One of the most catastrophic things central banks have done in the post financial crisis period is destroy financial markets. Investors are no longer investors, they’re merely helpless rats running around the lunatic central planning maze desperately attempting to survive by front running the latest round of central bank purchases.
While actual macroeconomic and corporate fundamentals do still exert influence on financial asset prices from time to time, the far bigger driver of performance over the past several years is central bank policy. To understand just how destructive this is, recall what we learned in last month’s post, Japan’s Bond Market is One Gigantic Joke – “No One Judges Corporate Credit Risks Seriously Anymore”:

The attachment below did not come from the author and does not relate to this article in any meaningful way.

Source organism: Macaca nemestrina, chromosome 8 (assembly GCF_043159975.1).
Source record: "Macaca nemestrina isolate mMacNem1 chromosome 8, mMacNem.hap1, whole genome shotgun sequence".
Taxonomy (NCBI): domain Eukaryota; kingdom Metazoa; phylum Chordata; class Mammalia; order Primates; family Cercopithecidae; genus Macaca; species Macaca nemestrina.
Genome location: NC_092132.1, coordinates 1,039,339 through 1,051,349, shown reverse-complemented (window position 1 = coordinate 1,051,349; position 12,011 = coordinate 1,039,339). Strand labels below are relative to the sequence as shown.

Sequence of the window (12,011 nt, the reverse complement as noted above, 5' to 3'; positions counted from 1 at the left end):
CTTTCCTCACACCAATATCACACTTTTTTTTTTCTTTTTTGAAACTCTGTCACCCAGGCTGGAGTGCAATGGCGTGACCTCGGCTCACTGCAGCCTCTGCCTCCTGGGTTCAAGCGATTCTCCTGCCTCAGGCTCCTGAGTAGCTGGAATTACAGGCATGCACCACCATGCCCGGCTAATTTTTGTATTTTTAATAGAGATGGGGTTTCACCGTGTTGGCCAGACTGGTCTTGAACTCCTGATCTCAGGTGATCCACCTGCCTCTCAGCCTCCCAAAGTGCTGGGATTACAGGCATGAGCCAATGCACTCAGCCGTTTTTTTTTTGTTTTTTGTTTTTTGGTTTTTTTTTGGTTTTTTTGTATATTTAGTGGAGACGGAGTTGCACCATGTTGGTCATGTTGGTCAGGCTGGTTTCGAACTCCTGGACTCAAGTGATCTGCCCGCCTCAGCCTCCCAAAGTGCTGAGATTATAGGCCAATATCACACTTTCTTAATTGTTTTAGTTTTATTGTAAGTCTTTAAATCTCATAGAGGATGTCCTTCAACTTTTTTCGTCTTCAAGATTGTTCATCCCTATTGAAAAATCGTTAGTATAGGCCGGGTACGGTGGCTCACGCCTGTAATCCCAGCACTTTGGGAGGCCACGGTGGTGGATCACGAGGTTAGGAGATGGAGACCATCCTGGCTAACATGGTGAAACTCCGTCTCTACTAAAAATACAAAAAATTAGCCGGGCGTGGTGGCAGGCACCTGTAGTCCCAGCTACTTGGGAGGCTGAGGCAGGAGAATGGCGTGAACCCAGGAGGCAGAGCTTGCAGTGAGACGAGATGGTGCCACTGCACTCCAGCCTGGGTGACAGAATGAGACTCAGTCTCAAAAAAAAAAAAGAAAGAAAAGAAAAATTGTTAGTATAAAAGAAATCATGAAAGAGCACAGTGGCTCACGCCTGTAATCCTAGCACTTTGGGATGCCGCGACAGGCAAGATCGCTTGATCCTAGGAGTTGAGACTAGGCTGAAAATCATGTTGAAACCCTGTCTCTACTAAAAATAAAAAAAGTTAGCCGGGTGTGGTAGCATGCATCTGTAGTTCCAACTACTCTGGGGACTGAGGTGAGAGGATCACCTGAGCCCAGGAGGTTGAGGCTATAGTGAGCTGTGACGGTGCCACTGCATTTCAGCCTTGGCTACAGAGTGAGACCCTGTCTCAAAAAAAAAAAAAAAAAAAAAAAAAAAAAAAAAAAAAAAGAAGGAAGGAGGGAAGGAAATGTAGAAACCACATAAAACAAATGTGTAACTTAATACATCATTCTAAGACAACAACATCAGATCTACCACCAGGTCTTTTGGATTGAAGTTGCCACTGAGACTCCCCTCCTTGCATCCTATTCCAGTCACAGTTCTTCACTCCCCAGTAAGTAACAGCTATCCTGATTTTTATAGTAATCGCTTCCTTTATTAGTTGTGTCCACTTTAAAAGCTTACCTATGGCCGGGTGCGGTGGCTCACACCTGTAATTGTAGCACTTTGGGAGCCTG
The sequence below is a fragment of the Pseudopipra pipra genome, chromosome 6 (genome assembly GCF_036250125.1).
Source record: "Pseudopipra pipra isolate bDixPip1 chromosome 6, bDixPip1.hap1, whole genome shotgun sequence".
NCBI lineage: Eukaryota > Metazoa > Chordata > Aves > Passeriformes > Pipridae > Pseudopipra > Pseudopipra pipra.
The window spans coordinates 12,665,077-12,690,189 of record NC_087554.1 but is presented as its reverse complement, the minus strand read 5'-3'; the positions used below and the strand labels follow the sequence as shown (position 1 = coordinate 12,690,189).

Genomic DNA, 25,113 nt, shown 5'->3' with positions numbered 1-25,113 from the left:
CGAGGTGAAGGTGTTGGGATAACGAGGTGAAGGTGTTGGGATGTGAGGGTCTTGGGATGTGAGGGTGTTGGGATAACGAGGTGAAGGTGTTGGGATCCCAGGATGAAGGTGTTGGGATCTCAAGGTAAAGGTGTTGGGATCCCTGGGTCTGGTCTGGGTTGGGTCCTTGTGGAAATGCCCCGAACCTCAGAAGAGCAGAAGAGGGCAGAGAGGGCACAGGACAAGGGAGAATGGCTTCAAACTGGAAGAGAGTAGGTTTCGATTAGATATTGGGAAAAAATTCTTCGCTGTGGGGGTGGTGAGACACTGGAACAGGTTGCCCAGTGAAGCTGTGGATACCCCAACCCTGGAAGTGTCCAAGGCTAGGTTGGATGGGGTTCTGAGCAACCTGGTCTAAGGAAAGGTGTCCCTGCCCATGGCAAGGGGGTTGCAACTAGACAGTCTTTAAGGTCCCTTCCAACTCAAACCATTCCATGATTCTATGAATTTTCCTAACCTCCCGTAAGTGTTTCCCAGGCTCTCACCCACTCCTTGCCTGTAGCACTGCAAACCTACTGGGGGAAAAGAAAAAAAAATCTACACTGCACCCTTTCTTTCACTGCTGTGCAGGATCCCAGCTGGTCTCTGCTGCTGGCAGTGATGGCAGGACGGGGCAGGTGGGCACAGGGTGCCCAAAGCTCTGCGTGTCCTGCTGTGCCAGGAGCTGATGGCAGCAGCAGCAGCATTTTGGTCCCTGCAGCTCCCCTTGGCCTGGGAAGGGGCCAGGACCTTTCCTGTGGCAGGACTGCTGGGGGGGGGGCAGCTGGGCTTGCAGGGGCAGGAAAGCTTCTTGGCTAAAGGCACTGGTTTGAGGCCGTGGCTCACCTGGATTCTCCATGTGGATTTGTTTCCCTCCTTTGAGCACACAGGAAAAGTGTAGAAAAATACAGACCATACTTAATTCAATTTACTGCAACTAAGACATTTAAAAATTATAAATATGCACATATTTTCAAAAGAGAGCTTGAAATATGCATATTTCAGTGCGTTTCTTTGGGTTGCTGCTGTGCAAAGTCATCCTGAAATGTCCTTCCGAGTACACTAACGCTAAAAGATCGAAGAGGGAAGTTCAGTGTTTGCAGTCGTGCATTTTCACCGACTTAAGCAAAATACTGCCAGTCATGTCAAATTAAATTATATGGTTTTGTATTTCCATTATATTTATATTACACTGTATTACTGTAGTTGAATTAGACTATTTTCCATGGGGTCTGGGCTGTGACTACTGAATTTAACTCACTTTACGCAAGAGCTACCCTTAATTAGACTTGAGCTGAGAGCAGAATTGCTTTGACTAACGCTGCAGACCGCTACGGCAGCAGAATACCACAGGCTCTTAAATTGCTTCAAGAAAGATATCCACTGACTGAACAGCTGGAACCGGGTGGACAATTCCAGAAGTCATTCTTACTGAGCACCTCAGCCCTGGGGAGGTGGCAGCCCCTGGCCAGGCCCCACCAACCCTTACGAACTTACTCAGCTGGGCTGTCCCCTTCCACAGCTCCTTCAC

TOKYO — Fixed-income investors in Japan are increasingly assessing bonds based on their likelihood of being bought by the central bank, rather than the creditworthiness of the issuers.
Still, the fund manager desperately wanted to get hold of the bond because he bets that debt issued by Mitsui and other trading houses will be picked up by the Bank of Japan in its bond purchase program.Even if an investor buys a bond with a subzero yield, the investor could sell it to the central bank for a higher price, the thinking goes.
“It goes to show that no one judges corporate credit risks seriously anymore,” said Katsuyuki Tokushima at the NLI Research Institute.
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